The Civil Procedure section of the MBE is a relatively recent addition, added in February of 2015. For a lot of students, it’s a subject that was reviewed in the first year. It’s a dizzying assortment of rules, motions, and the general structure of an action from pretrial to appeal. For some folks, including myself, the dry nature of the material makes it a bit harder to remember. That means that it could take a little extra effort while studying. Here is an outline of MBE testable subjects provided by the NCBE, with civil procedure MBE topics outlined briefly below.
1. Jurisdiction and Venue / State Law in Federal Court
Before bringing an action we need to know where it can be brought, making federal subject matter jurisdiction (including federal question, diversity, and supplemental jurisdiction, as well as removal) and personal jurisdiction relevant. The various rules associated with service of process and notice of suit are also important, as well as venue, transfer, and “forum non conveniens.” You will also need to know when state law can be applicable in federal court, as well as federal common law.
2. Pretrial Procedures
This is one of the messier parts of civil procedure, at least in my opinion. You’ll need to know the concepts of preliminary injunctions and temporary restraining orders, notably their differences. You also need to know the form of a pleading, and the processes and rules of amending and supplementing a pleading. Rule 11 can make an appearance, likely in the form of a question regarding sanctions. You’ll also need to know the rules for the joinder of parties and claims, including class actions.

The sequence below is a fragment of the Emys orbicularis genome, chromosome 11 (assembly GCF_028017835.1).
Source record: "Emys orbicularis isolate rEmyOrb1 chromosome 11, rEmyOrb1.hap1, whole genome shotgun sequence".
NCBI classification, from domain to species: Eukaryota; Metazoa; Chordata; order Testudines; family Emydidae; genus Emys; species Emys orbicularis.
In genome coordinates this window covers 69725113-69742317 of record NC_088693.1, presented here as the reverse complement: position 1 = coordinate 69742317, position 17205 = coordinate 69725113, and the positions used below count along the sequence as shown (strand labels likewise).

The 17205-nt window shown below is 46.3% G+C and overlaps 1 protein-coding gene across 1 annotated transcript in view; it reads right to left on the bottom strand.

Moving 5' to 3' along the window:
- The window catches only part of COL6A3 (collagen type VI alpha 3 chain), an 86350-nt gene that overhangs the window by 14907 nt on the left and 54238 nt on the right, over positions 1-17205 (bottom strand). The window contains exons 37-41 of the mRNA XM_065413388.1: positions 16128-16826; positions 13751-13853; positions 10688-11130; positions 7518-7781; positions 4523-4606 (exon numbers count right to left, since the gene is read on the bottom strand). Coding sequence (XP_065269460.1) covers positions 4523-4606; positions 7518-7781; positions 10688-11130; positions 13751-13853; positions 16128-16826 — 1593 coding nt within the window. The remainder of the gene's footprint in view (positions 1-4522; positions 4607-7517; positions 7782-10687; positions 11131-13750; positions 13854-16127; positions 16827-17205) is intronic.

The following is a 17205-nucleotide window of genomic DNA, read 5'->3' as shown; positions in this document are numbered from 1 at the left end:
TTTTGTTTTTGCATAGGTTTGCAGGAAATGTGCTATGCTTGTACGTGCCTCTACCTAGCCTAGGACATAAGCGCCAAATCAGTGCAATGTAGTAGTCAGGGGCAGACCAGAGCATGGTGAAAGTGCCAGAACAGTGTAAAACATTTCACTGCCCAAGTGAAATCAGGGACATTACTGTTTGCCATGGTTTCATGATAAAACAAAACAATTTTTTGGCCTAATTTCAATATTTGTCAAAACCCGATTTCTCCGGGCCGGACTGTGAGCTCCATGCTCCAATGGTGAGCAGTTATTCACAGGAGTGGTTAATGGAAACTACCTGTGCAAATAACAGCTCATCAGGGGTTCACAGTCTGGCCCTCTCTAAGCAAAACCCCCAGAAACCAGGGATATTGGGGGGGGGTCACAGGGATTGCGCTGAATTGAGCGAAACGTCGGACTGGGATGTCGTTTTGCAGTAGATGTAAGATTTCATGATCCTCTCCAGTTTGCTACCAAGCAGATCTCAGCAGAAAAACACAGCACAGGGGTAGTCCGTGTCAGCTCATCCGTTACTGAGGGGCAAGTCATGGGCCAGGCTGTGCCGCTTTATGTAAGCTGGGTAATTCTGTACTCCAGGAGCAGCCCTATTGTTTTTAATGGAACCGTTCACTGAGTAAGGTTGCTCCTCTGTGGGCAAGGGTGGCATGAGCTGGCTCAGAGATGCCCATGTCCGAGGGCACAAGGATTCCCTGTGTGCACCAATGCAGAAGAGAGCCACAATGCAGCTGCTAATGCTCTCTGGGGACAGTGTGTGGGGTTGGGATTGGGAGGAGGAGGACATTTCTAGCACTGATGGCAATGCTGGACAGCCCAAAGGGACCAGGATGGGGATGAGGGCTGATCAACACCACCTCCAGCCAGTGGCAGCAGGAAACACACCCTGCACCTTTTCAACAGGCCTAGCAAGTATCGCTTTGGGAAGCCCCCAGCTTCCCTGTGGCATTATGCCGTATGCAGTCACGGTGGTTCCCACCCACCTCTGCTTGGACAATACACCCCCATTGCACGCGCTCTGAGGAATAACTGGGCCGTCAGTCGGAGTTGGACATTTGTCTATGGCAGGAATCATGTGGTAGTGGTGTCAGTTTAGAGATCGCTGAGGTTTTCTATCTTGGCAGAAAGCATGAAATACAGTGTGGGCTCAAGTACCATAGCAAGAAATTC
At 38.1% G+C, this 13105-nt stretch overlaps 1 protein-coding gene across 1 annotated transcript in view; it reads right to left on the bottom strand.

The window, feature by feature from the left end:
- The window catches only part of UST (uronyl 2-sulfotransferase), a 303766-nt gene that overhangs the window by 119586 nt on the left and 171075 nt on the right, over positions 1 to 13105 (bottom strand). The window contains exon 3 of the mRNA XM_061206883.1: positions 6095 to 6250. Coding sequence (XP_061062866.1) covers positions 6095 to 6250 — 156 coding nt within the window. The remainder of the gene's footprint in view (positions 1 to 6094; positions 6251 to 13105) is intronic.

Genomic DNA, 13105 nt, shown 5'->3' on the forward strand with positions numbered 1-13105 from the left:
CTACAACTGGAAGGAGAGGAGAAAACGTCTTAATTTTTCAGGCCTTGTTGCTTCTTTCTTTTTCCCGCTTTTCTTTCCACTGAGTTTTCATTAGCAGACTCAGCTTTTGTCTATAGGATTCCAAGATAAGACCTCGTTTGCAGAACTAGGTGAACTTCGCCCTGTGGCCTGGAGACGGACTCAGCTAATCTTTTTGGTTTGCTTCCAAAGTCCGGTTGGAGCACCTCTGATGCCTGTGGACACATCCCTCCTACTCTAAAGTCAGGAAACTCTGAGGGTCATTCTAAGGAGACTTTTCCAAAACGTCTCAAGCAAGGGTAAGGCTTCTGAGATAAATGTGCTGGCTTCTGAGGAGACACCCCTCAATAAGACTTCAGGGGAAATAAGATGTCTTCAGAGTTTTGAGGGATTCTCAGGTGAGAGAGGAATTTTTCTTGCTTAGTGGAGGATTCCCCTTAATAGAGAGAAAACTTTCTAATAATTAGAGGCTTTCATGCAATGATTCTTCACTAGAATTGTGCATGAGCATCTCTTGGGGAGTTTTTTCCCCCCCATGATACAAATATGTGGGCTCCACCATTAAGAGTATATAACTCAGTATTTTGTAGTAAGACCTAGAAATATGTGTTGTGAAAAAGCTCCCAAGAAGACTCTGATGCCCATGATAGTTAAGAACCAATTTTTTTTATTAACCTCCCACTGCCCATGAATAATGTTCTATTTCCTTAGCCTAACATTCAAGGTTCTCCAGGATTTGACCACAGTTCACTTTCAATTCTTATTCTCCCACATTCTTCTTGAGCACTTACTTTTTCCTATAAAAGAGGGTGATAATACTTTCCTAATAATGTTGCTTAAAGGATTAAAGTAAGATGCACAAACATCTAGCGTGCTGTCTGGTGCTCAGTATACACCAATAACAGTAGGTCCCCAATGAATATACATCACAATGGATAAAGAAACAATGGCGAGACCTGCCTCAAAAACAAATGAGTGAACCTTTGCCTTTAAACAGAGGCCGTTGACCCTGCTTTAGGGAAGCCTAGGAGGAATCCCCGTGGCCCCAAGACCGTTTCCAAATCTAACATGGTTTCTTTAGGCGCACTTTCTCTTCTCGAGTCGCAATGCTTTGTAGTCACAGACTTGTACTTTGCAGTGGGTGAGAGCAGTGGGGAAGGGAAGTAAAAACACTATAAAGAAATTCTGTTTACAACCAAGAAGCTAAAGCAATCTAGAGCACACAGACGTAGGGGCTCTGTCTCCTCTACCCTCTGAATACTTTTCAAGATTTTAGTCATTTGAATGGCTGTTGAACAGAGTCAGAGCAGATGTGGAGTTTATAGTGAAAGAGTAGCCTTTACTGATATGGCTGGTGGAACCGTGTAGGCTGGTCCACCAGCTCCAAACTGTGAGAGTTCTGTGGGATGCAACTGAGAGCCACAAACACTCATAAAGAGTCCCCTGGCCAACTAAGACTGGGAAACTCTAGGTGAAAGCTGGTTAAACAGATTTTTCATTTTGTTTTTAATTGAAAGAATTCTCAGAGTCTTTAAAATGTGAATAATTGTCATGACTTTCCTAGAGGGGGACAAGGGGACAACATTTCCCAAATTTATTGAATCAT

Additionally, you’ll need to have a grasp of the discovery (and e-discovery) process, disclosures (mandatory and otherwise), and the sanctions associated with discovery and disclosures. The end of an action at this pre-trial step is relevant as well, such as an adjudication without trial. The settling of matters in the pretrial process through pretrial conferences and orders will also be relevant.
3. Jury Trials
The right to a jury trial, rules regarding the selection and composition of a jury, and jury instructions (requests and objections) are all testable material on the MBE.
This subsection includes pre-trial motions, such as motions regarding the face of the pleadings, motions to dismiss (for varying reasons), and motions for summary judgment. Also, motions for judgment as a matter of law (directed verdicts and judgment notwithstanding the verdict) are need-to-know. Finally, post-trial motions, such as motions for relief from judgment or motions for a new trial, are important as well.
5. Verdicts and Judgments
How the case itself resolves is equally important in civil procedure. This includes defaults and dismissals, as well as the various components to a jury verdict (the different types and challenges that can be made.) Judicial findings and conclusions are also important, as well as the effect of a verdict itself, shown in the concepts of claim and issue preclusion.
6. Appealability and review
How to appeal a judgment is the last step. You will need to know rules regarding the availability of interlocutory review. The “final judgment rule” as it relates to appealability is also important. Finally, the scope of review for the judge and the jury, as far as what can be considered on appeal, is testable.
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I hope you found this summary of the testable civil procedure MBE topics useful! By the time you’ve got some studying behind you, you’ll be a wizard when it comes maneuvering through the technical rules and requirements of a legal action.
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